Considering the number of haemodynamic incidents occurring when there is a change of norepinephrine concentration during CNIP, our study raises the problem of the use of several concentrations of norepinephrine in the ICU. We believe that the use of several dilutions of norepinephrine is of great clinical interest. Indeed, doses of norepinephrine may vary widely during the treatment of shock . Thus, the use of a single dosage form of norepinephrine brings with it the possibility of administering the vasoactive drug at very low or very high flow rates. It is well known that small flow rates delay the delivery of a drug to the patient during treatment initiation, especially when the dead space of the infusion system is important [16–19]. It is reasonable to assume that such low flow rates play a role in altering the continuity of perfusion during CNIP. However, as flow rates were maintained at >2 ml h−1 in almost all patients at the time of the CNIP, our study does not answer whether low flow rates also alter the continuity of perfusion during CNIP. By contrast, high flow rates (e.g. >10 ml h−1) accelerate the emptying of the syringe and consequently increase the frequency of CNIP, which represents a high-risk period of haemodynamic instability [2–6, 10, 11].
Our results suggested that an automated “quick change” was probably not optimal for CNIP with changes in norepinephrine concentrations, particularly at low doses. Obviously, in the event of a change in the norepinephrine concentration during CNIP, the vasoactive drug solution occupying the dead space of the perfusion line is administered for some time at an undesired dose (depending on the drug concentration in the ending syringe and the flow rate of the new syringe pump). Consequently, this may induce a transient over- or underdose. For this reason, the number of CNIP with changes in norepinephrine concentrations should be limited as far as possible. We can hypothesise that the “double pumping” method, which provides an overlapping of the perfusions, might limit this inconvenience . However, it is acknowledged that this process is time-consuming and not automatically provided by the current generation of smart pumps [3, 5]. Automated “quick change” might be easily improved by integrating the dead space of the perfusion line into the smart pumps’ algorithms. Future research is therefore required to address the important issue of safety during CNIP in the subgroup of changeovers with a change in norepinephrine concentration.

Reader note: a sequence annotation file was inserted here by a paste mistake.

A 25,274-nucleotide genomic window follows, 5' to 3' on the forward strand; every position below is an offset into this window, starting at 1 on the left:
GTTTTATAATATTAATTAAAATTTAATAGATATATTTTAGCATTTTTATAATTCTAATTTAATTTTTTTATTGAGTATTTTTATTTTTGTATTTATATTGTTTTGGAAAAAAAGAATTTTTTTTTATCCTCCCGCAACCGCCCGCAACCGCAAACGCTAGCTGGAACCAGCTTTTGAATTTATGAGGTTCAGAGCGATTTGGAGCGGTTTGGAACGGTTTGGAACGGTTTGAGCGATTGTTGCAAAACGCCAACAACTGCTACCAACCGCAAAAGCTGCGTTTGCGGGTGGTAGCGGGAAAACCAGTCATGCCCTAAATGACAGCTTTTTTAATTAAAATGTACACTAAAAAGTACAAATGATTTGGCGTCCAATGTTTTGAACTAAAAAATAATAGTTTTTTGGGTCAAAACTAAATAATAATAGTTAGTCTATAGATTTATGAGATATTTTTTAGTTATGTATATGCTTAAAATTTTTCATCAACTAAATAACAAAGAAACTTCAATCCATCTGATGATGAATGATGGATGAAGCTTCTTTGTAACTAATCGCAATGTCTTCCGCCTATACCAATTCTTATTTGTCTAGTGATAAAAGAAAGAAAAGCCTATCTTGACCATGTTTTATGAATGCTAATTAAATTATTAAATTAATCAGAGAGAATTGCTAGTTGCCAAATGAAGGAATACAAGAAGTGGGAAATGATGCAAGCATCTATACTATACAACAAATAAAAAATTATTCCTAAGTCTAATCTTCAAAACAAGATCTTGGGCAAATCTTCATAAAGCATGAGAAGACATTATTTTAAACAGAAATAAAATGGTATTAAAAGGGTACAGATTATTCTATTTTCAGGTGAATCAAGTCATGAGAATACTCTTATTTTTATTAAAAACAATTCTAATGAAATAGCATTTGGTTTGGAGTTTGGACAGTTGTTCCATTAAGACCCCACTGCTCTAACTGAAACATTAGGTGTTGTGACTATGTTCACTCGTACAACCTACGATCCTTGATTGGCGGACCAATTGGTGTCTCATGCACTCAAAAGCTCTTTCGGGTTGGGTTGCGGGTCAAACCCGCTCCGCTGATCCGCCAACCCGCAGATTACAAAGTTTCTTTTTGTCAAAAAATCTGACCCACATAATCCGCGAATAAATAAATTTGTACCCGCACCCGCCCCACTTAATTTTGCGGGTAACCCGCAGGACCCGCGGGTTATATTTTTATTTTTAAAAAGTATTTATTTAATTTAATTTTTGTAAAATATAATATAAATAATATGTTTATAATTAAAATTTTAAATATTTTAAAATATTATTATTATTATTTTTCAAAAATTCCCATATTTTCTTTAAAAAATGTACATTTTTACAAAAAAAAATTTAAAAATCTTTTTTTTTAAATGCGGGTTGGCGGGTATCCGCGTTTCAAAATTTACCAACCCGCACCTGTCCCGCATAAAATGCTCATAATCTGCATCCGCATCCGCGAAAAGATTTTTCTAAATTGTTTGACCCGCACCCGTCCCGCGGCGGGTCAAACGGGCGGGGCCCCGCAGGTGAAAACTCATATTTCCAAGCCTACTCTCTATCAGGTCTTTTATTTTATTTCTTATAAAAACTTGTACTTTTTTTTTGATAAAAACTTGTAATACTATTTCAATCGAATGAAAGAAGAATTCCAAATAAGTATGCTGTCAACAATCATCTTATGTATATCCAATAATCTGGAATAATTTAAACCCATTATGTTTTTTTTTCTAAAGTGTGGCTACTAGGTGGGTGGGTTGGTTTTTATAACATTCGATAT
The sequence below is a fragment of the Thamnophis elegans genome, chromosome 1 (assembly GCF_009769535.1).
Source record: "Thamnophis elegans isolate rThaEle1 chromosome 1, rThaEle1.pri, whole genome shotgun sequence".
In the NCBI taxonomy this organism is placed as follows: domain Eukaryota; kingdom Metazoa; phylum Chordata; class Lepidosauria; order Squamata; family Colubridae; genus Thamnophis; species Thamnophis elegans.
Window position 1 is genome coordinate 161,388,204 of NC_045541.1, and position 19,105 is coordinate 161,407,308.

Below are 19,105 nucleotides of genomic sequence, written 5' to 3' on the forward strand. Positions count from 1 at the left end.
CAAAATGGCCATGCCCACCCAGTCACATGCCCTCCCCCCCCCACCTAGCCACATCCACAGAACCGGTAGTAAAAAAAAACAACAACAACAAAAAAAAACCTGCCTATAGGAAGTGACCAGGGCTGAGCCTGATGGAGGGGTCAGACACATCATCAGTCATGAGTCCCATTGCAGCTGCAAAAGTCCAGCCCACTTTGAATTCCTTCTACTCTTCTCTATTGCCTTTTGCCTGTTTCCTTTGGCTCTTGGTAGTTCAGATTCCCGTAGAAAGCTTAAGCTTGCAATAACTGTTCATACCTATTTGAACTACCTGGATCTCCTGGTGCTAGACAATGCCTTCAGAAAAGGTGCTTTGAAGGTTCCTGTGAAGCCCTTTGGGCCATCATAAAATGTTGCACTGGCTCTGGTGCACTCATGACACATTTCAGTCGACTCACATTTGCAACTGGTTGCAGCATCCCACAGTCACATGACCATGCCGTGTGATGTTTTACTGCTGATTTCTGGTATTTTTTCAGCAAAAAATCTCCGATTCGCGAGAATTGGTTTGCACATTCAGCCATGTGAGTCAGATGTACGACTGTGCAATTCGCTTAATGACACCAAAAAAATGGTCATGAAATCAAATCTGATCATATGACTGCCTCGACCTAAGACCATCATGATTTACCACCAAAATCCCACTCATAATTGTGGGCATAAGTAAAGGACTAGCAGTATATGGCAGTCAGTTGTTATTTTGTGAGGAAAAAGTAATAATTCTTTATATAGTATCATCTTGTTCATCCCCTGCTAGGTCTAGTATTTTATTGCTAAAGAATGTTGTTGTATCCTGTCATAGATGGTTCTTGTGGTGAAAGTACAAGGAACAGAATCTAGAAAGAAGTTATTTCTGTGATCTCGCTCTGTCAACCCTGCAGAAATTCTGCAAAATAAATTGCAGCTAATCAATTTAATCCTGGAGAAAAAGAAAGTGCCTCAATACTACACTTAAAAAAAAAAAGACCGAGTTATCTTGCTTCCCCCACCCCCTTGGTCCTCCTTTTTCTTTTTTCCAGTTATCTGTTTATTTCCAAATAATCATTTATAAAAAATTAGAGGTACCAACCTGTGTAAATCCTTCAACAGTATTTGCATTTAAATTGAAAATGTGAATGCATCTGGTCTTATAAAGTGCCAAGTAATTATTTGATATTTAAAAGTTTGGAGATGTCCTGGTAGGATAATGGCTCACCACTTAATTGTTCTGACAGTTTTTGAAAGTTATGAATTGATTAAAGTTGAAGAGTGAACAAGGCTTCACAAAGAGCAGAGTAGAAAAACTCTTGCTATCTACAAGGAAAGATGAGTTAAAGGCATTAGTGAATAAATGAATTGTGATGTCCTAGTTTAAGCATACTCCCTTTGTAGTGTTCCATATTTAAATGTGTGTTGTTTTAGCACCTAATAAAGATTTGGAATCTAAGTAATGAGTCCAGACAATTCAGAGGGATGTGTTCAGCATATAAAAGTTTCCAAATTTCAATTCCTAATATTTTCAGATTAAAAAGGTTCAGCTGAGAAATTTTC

Whether CNIP-induced haemodynamic instability has an impact on clinical outcomes remains uncertain. Although our study was the largest on CNIP, it was not sufficiently powered to assess this important issue. It remains also unclear whether CNIP-induced increase in MAP, which occurred in the three quarters of the cases in our study, is less deleterious than CNIP-induced hypotension. This probably depends on both patients and types of shock (e.g. septic versus haemorrhagic) and on the magnitude of change in MAP. A final important question is still pending: how to manage the stressful CNIP-induced hemodynamic incidents? Further research is needed to answer these questions.
Our results emphasise that the risk of haemodynamic incident during the CNIP is not linked to the severity of the shock or to the characteristics of the patients. Haemodynamic instability remains a high risk when the norepinephrine concentration is changed during CNIP. Further studies are needed to determine the best method for CNIP when a change in the norepinephrine concentration is required.
changeovers of the norepinephrine infusion pumps
intensive care unit
IntelliSpace Critical Care and Anaesthesia
mean arterial pressure
two-level mixed effects logistic regression
- SAPS II:
Simplified Acute Physiology Score II
Sequential Organ Failure Assessment
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MC and LA conceived the study, analysed the data, and drafted the manuscript. TB and PV performed the multivariate statistical analysis. RH, MS, and TB participated in training the nurses for the protocol, in collecting the data, and critically revised the manuscript. All authors read and approved the final manuscript.
The authors would like to thank the nursing staff, including Julie Vareon, RN, Arnaud Malatray, RN, and Sylvie de la Salle, RN, for their involvement in the development of this study.
The authors declare they have no competing interests.
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Cour, M., Bénet, T., Hernu, R. et al. Predictors of haemodynamic instability during the changeover of norepinephrine infusion pumps. Ann. Intensive Care 6, 38 (2016). https://doi.org/10.1186/s13613-016-0139-3
- Smart pumps
- Septic shock
- Changeover of vasoactive drugs
- Drug safety